While it may seem like content on the internet will be available forever, the reality is surprisingly different. There are many cases of content being deleted and there being no backup. In most cases, the content being lost is not missed or even noticed by anyone. In some cases though, this can lead to sources on websites such as Wikipedia leading to dead pages or websites. In the worst scenarios, important primary sources disappear without any backups because no-one ever thought that a backup would be needed.
In an attempt to preserve content on the internet, initiatives such as the Internet Archive have sprung up. The purpose of the Internet Archive is to provide “universal access to all knowledge” and to prevent knowledge from falling into obscurity and being lost forever. While a popular part of the Internet Archive is the Wayback Machine which allows users to request a web page to be backed up, this is not the only part. In fact, an important part of the Internet Archive’s purpose relates to material not already on the internet.
For example, many important historical and other resources exists solely on physical media, in some cases, these have become extremely rare. To prevent these rare and important resources from being lost, the Internet Archive also digitises non-digital media, so it can be stored and accessible for generation to come.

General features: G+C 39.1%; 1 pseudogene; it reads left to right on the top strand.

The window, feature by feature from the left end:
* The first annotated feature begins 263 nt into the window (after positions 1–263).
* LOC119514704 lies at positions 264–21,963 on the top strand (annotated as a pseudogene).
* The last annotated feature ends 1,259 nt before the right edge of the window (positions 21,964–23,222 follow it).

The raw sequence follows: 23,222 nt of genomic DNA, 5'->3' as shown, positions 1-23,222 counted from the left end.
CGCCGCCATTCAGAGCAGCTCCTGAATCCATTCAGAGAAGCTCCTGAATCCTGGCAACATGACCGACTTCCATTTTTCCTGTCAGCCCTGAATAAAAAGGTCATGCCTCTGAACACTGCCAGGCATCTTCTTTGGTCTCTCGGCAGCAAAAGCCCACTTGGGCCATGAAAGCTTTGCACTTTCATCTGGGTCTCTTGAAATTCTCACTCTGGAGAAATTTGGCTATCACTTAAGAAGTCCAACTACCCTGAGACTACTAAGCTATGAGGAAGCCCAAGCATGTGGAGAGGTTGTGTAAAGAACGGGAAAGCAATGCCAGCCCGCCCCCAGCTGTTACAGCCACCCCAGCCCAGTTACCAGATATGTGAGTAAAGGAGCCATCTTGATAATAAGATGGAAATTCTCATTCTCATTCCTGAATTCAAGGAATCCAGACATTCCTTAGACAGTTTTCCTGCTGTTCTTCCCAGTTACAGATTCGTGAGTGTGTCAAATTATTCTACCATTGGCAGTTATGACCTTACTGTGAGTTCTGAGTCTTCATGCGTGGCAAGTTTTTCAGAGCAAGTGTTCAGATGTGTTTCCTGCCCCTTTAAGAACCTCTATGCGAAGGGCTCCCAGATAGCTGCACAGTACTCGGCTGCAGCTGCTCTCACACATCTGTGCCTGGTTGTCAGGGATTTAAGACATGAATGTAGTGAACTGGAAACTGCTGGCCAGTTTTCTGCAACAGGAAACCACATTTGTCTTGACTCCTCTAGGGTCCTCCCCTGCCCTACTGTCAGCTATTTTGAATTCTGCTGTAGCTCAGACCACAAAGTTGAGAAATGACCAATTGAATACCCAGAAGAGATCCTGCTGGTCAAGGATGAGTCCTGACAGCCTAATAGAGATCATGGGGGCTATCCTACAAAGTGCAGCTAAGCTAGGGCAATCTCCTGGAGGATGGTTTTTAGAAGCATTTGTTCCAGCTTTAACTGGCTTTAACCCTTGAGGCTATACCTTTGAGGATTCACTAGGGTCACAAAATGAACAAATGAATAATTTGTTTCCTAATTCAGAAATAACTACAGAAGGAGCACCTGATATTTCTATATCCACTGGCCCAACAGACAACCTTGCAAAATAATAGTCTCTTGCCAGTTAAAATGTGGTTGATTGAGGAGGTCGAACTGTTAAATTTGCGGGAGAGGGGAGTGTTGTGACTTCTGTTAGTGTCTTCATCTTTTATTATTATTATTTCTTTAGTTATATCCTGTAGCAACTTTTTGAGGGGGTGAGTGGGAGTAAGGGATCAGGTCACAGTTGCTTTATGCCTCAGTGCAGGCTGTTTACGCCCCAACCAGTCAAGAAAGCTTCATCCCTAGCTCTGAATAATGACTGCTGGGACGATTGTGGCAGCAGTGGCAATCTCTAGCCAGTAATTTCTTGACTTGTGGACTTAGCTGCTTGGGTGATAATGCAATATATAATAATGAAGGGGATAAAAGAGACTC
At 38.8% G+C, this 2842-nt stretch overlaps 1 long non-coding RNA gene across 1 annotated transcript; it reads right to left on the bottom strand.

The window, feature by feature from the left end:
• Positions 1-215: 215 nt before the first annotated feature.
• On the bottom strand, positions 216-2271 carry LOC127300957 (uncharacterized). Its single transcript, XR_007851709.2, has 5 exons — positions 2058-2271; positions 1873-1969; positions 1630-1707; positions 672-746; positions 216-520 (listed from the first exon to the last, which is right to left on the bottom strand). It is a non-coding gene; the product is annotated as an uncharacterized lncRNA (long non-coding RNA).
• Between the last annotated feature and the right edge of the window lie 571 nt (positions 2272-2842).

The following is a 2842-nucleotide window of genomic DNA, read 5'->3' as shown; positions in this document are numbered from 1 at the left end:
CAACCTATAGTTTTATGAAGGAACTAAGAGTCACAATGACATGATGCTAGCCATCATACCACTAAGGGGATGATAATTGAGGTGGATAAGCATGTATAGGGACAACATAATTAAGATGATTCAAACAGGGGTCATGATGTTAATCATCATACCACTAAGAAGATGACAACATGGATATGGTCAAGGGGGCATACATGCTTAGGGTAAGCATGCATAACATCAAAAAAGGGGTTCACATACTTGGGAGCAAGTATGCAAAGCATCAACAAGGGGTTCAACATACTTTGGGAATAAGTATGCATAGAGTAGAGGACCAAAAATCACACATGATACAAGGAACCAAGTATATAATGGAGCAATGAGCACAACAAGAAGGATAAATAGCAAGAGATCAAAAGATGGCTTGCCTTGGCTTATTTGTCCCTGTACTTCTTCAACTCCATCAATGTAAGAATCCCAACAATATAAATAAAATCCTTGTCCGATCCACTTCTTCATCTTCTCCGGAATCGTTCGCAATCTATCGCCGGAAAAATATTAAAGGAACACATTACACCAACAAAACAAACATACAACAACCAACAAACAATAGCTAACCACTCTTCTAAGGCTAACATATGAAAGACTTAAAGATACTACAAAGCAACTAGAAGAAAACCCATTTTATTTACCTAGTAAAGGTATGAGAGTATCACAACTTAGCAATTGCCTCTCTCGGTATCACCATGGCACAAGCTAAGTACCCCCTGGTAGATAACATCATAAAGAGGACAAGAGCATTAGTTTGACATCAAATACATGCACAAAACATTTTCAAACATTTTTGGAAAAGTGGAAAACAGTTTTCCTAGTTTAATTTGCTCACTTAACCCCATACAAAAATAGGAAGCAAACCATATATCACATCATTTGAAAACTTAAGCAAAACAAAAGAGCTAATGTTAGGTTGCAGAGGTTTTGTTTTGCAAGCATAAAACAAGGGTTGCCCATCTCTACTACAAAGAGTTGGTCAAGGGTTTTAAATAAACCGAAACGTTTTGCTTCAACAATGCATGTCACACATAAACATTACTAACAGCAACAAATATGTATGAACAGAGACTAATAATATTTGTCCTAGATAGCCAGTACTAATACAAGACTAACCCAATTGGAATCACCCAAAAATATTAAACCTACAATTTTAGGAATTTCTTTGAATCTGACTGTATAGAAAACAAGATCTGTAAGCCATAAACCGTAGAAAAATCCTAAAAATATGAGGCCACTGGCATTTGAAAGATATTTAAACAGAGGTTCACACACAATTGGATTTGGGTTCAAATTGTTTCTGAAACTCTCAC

One of the less historically important but still interesting collections that the Internet Archive hosts, is a selection of MS-DOS games, such as Pac-Man, The Oregon Trail, and SimCity which are even playable in your browser. The MS-DOS Games Software Library contains more than 7000 classic games that can be played in your browser through the EM-DOSBOX emulator. You don’t need any special software other than your browser; and given that these games were designed in the DOS era, you don’t need a powerful computer either. To play, simply select a game from the list and click the play button to load the emulator in your browser.
While this selection of games may not be everyone’s cup of tea, they are classics. Some people may want to reminisce about playing them when they originally came out. The graphics and gameplay will be horribly dated, but it may give you a better appreciation of how far computer games have come since then. Even if you choose not to play them, the games are backed up and available on the Internet Archive for anyone to play, whenever that may be.